To be fair, not much was known about autism when I was a child, but it seemed like every time I did something wrong, my parents thought I was doing it on purpose, to be dramatic, to be a brat, that I wasn’t trying hard enough. Nothing could be further from the truth. I wanted to make them happy. I hope the increased awareness of autism has changed things for the better, but I suspect that there are still places where there are very few resources for early detection and treatment, or support services for overstressed families.

Another person on the spectrum responded that there is no “deep, dark” secret about autism. “I’m a little weirded out that people think there is,” the user wrote. “We’re not Magical People with a Deeper Understanding Of The Universe. We’re also note broken; there is no deep, dark secret that will cure us. We’re just people. Perhaps people who interact with the world differently than you do, but still just people.”

How would you have answered this question? Let us know in the comments below.

9 Things That Happen When My Son With Autism and I Do Homework Together

boy doing homework Homework and Hades both start with the letter H; it’s not a coincidence. Want to take a brief trip to the Underworld and see what all the fuss is about? Well, then stop by our place some weeknight after 7, (homework is never started before 7), when a vague, abstract writing assignment is given to a concrete, literal thinker. Grab Hades’ hand, and take a walk with me to the dark side.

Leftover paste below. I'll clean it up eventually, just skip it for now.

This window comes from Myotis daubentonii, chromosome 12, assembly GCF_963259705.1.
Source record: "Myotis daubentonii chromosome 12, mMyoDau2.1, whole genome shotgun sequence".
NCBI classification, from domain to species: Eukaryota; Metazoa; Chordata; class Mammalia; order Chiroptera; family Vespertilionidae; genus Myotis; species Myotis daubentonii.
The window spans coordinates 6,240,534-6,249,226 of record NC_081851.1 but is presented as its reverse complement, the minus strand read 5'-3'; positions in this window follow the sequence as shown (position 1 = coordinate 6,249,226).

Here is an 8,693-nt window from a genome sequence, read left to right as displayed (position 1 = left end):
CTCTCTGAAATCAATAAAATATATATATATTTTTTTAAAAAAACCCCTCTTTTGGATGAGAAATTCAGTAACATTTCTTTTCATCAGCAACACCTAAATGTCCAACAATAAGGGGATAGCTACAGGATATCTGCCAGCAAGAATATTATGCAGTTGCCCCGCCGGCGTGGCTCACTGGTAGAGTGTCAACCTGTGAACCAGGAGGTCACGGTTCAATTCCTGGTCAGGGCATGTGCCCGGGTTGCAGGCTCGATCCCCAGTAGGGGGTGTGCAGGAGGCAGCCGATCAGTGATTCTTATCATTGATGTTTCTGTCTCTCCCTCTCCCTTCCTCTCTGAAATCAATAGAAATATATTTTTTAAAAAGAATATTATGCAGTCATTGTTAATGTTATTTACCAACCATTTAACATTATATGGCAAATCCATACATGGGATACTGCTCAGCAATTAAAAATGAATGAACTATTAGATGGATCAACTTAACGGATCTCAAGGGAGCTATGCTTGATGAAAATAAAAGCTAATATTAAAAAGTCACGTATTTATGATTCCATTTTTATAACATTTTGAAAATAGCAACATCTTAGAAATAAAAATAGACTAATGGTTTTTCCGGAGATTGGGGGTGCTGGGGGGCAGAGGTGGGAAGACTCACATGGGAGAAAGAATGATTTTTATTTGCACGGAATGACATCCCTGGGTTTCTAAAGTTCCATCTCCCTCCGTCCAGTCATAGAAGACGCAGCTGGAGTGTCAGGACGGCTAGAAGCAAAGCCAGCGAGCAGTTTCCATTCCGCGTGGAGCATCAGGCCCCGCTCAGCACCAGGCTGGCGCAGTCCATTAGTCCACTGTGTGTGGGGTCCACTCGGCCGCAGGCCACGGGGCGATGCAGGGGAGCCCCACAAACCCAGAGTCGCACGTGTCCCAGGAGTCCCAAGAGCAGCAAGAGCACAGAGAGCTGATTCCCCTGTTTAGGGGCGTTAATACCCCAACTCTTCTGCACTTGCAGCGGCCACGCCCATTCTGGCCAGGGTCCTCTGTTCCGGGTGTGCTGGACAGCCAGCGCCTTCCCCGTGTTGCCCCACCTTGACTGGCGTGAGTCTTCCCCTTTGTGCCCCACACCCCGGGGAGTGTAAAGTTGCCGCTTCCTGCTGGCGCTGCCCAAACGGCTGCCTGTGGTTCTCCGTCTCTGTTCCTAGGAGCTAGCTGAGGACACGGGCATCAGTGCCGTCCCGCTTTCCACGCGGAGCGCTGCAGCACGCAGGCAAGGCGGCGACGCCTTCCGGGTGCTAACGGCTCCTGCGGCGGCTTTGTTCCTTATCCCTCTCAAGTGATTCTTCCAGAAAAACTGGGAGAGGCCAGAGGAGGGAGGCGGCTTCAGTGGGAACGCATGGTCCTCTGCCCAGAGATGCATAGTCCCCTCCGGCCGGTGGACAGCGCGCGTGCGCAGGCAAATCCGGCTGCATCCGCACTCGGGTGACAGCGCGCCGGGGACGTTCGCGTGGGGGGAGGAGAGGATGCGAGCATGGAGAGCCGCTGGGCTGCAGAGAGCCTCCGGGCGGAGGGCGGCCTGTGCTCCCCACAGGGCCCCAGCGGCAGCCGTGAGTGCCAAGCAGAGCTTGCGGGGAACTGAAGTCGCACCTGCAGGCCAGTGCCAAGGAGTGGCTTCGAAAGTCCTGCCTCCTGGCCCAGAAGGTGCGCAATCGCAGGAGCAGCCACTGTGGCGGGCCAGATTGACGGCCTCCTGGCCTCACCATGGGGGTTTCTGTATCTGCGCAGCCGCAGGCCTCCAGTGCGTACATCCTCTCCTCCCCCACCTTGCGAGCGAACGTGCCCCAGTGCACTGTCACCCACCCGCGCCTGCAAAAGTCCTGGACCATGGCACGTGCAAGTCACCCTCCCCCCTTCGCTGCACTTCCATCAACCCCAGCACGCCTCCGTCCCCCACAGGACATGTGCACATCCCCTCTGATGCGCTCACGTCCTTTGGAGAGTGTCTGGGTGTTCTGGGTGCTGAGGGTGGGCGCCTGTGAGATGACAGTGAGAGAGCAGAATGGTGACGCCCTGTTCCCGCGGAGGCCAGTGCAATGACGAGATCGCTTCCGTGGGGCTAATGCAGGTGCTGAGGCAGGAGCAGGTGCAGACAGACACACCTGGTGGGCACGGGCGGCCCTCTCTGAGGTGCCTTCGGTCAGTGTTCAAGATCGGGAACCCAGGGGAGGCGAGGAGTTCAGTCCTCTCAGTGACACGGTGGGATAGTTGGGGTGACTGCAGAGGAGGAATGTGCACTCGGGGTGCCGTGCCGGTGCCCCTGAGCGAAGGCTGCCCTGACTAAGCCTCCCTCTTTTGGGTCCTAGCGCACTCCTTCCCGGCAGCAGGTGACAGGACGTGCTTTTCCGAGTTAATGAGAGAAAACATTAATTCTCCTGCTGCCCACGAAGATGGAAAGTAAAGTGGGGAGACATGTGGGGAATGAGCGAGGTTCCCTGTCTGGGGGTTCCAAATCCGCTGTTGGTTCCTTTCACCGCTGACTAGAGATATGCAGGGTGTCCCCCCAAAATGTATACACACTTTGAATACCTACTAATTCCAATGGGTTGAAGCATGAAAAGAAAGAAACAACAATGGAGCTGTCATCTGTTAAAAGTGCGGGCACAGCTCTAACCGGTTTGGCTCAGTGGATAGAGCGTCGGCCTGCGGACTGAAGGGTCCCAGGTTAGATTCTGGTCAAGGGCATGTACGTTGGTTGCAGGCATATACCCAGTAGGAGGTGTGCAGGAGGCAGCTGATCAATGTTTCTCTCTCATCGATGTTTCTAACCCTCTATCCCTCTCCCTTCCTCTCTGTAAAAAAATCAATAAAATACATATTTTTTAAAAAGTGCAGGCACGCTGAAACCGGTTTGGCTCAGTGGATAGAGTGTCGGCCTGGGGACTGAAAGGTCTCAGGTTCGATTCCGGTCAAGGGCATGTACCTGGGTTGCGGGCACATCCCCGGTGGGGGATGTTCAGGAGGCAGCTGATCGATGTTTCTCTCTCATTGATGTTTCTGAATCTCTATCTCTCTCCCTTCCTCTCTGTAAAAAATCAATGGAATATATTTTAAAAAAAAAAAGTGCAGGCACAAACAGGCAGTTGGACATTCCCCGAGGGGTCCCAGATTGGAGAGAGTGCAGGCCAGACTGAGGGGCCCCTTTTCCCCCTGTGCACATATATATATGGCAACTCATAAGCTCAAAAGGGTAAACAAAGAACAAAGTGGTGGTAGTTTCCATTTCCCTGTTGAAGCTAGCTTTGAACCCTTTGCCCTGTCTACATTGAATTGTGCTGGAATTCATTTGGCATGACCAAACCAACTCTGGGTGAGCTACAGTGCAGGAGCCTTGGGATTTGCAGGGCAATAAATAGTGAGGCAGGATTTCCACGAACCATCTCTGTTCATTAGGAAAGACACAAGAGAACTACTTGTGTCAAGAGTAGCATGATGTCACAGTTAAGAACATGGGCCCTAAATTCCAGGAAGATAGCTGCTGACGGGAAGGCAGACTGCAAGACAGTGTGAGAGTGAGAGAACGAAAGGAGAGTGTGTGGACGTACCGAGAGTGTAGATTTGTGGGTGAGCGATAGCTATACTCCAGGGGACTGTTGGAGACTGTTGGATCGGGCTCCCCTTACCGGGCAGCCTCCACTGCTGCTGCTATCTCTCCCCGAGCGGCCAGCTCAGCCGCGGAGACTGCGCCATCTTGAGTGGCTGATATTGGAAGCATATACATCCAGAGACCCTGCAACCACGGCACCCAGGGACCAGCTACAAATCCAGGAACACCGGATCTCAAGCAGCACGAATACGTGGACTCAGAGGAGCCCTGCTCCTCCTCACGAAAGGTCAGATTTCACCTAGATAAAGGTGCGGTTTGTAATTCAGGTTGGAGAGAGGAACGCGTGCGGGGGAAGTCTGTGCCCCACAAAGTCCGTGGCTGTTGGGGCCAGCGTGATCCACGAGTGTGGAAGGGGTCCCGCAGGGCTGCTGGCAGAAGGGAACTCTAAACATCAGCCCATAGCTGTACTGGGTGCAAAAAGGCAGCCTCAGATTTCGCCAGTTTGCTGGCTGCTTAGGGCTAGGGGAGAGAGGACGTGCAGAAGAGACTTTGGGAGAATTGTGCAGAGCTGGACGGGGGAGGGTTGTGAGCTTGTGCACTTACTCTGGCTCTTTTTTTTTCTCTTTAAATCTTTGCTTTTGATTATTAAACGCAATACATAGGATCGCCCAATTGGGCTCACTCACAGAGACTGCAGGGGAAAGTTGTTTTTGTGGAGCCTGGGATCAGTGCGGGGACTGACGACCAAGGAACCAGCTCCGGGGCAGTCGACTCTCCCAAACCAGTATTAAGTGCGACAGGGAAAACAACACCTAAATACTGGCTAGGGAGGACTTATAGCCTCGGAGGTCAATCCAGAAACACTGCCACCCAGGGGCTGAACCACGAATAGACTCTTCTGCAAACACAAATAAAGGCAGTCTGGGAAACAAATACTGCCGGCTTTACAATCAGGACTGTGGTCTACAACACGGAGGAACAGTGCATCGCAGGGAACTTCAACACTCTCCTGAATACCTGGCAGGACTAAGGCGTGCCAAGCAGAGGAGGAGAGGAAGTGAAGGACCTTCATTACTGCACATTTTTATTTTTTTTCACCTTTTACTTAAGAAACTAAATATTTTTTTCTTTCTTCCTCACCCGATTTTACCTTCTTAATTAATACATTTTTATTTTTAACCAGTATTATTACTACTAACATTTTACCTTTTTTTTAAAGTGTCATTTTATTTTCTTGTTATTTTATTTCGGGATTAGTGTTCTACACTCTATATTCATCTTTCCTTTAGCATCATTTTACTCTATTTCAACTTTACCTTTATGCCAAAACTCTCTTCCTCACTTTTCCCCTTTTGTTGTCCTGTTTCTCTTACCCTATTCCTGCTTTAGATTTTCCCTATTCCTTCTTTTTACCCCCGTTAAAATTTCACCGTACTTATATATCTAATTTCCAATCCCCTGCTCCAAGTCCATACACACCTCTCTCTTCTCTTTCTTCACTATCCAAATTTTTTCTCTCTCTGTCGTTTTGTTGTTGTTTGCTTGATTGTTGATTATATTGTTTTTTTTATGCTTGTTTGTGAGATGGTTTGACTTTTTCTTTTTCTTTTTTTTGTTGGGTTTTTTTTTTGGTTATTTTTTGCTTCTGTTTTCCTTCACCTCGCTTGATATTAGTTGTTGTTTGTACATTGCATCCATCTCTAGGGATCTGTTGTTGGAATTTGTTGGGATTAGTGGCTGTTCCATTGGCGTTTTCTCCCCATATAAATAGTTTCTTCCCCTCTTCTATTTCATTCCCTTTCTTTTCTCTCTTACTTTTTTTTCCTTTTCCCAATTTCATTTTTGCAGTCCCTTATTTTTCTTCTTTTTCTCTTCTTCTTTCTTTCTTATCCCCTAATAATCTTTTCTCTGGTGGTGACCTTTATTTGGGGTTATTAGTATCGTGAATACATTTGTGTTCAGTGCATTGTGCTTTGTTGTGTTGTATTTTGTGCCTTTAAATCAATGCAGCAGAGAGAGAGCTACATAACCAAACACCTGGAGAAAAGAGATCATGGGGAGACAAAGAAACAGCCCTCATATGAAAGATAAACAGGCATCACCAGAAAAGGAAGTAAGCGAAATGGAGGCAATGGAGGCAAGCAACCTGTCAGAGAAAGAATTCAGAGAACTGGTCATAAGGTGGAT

I know for many parents, homework and common core math can be hellish, but, when you add a dash of autism, sprinkle on some anxiety and mix in a little perfectionism, homework burns a wee bit hotter and few come out of the fire unscathed.

Hands down, some of my son Ryan’s most frustrating moments have been during the homework witching hour. When Ryan gets stuck, Hades… I mean homework… is challenging on both of us. Ryan gets frustrated by my inability to get it; I get frustrated by my inability to get him. This often leads to tears (from both of us), yelling (mostly me) and licking our first degree burns for a few hours as we try to recover. I wind up apologizing for losing my patience and making a promise to myself and to him that I will do better, that I will be better. Then a Text Independent Analysis of two vague poems comes home and I find myself burning in the firey flames of Hades and guilt yet again.